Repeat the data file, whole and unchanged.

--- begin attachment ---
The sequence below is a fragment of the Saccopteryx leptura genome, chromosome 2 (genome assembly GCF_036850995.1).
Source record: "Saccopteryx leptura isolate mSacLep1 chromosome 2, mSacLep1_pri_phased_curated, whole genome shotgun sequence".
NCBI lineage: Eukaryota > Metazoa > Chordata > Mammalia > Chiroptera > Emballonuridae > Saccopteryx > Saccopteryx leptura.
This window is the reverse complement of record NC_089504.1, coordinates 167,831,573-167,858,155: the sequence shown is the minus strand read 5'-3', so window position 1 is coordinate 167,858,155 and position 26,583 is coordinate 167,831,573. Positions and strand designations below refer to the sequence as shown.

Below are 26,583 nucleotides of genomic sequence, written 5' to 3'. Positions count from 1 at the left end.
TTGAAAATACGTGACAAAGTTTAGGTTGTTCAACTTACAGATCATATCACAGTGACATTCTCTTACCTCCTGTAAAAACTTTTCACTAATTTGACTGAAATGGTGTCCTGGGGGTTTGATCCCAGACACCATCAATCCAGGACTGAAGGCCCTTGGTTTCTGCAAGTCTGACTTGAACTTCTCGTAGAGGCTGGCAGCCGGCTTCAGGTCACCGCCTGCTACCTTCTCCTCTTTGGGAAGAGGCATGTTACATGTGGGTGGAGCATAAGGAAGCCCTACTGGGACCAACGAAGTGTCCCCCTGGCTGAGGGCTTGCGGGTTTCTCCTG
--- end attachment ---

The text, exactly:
The sequence below is a fragment of the Saccopteryx leptura genome, chromosome 2 (genome assembly GCF_036850995.1).
Source record: "Saccopteryx leptura isolate mSacLep1 chromosome 2, mSacLep1_pri_phased_curated, whole genome shotgun sequence".
NCBI lineage: Eukaryota > Metazoa > Chordata > Mammalia > Chiroptera > Emballonuridae > Saccopteryx > Saccopteryx leptura.
This window is the reverse complement of record NC_089504.1, coordinates 167,831,573-167,858,155: the sequence shown is the minus strand read 5'-3', so window position 1 is coordinate 167,858,155 and position 26,583 is coordinate 167,831,573. Positions and strand designations below refer to the sequence as shown.

Below are 26,583 nucleotides of genomic sequence, written 5' to 3'. Positions count from 1 at the left end.
TTGAAAATACGTGACAAAGTTTAGGTTGTTCAACTTACAGATCATATCACAGTGACATTCTCTTACCTCCTGTAAAAACTTTTCACTAATTTGACTGAAATGGTGTCCTGGGGGTTTGATCCCAGACACCATCAATCCAGGACTGAAGGCCCTTGGTTTCTGCAAGTCTGACTTGAACTTCTCGTAGAGGCTGGCAGCCGGCTTCAGGTCACCGCCTGCTACCTTCTCCTCTTTGGGAAGAGGCATGTTACATGTGGGTGGAGCATAAGGAAGCCCTACTGGGACCAACGAAGTGTCCCCCTGGCTGAGGGCTTGCGGGTTTCTCCTG